Cities take licensing, permit services to the cloud
Arizona and Massachusetts cities streamline services and save on infrastructure.
Saddled with shrinking budgets, smaller cities often lack the resources to buy the leading-edge technology needed to efficiently deliver services to businesses and citizens. As a result, a growing number of municipalities are exploring ways to automate and streamline civic functions – such as asset management, land management, licensing and permitting applications – via cloud-based services.
For instance, officials in Nogales, Ariz., a city of 20,948 people near the Mexico border, are looking to revitalize the downtown community and restore historic buildings that are over 100 years old. Along with the revitalization move, city officials wanted the Public Works Department to track building permits daily, according to Hector Tapia, the assistant public works director for Nogales.
Lacking the resources to buy new IT equipment, the city turned to Accela, which offers a suite of cloud-based civic applications under the umbrella of Civic Cloud. The move eliminated the need for the city to purchase new computer hardware, software and servers, allowing the agency to purchase only the licenses necessary to improve the office workflow, Tapia said.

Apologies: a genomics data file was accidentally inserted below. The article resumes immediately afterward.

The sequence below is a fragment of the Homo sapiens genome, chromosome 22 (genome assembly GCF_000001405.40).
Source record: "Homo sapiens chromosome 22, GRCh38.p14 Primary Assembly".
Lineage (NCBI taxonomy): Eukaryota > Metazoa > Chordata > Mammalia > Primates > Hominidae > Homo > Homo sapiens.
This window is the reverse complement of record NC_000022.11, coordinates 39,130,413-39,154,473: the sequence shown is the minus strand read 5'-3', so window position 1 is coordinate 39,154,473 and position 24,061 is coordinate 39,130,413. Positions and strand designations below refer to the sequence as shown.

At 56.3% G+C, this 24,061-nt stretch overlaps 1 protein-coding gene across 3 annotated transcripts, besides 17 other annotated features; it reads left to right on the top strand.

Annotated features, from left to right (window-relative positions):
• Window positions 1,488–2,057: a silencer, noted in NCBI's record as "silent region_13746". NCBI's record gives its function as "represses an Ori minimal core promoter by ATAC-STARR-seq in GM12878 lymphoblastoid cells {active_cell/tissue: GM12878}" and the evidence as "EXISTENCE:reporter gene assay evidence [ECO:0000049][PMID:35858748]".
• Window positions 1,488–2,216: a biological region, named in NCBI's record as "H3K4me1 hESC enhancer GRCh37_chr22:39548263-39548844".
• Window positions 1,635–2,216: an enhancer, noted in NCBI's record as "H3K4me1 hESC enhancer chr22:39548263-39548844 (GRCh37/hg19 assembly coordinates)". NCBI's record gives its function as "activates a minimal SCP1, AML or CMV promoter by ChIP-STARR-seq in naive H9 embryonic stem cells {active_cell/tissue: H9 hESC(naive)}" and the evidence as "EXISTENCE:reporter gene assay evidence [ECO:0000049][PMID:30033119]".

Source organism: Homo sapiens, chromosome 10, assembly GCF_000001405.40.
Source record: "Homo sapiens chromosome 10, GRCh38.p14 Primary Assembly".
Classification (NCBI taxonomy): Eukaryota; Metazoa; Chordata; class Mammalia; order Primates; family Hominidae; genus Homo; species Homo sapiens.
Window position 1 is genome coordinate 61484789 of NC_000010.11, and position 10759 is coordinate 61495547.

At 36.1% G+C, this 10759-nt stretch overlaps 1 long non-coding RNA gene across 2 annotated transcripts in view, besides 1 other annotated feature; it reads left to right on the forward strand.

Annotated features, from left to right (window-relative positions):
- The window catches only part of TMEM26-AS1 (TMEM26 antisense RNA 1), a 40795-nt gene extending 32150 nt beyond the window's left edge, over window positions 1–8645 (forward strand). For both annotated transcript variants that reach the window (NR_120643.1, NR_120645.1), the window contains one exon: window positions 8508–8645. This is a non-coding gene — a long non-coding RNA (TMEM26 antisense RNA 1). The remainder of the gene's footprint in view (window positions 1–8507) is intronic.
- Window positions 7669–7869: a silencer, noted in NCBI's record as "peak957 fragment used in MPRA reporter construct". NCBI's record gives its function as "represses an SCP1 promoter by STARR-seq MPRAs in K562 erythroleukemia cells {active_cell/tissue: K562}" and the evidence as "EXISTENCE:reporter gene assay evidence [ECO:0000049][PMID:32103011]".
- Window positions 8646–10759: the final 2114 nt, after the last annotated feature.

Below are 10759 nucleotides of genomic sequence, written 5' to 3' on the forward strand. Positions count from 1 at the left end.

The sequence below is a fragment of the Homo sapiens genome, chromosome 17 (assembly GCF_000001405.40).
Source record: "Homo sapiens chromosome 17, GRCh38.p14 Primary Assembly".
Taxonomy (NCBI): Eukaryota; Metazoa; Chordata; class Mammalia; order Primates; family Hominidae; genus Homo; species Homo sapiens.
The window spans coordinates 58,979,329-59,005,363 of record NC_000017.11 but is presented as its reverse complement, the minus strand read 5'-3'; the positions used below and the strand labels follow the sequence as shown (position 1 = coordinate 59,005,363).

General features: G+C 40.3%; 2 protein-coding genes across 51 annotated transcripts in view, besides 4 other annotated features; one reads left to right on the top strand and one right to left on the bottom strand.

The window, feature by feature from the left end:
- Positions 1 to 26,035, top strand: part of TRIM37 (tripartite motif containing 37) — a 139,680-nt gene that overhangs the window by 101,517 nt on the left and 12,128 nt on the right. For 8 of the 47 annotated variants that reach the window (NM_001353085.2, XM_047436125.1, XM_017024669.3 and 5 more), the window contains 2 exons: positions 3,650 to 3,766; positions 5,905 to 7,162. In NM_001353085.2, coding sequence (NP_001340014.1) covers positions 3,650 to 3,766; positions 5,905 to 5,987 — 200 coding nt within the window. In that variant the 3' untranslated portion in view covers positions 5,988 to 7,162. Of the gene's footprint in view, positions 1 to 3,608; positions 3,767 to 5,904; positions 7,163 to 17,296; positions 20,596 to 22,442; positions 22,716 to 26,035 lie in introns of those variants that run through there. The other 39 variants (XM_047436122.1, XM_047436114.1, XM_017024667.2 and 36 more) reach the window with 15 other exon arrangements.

The city’s goal is to implement a “one-stop shop” for development plan review and the permitting process. To accomplish this, Nogales deployed Accela Automation, a Web-based application with global search and integrated mapping capabilities. Automation lets workers share information across departments and communicate with workers in the field. Additionally, the Public Works Department will deploy Accela Citizen Access, a Web interface for initiating and tracking service requests.
These cloud-based solutions will eventually be extended to Apple iOS, Android and Microsoft Windows mobile tablets and smartphones to give inspectors and field agents real-time access so they can update project files from their mobile devices.
Accela offers city governments a complete suite of business services through the Civic Cloud, company officials said in a release. Specific civic solutions can be tailored to unique agency requirements by Accela or partner professional services staff. Agencies can also buy and quickly deploy the applications as packaged quick-start solutions, which are preconfigured to the most common agency needs. Initial packaged solutions are available for planning and zoning, permitting and inspection. Additional packages are being developed based on agency and market requirements, Accela officials said.
Other cities are turning to cloud-based services for licensing and permit processing. Officials in Chelmsford, Mass., recently selected a new system that will let residents apply for permits online. ViewPermit will provide an integrated system – rolled out over the next few months – that will combine GIS data and licensing information in a cloud-based environment. Other neighboring communities have already deployed ViewPoint, including Fitchburg, Lexington and Peabody.
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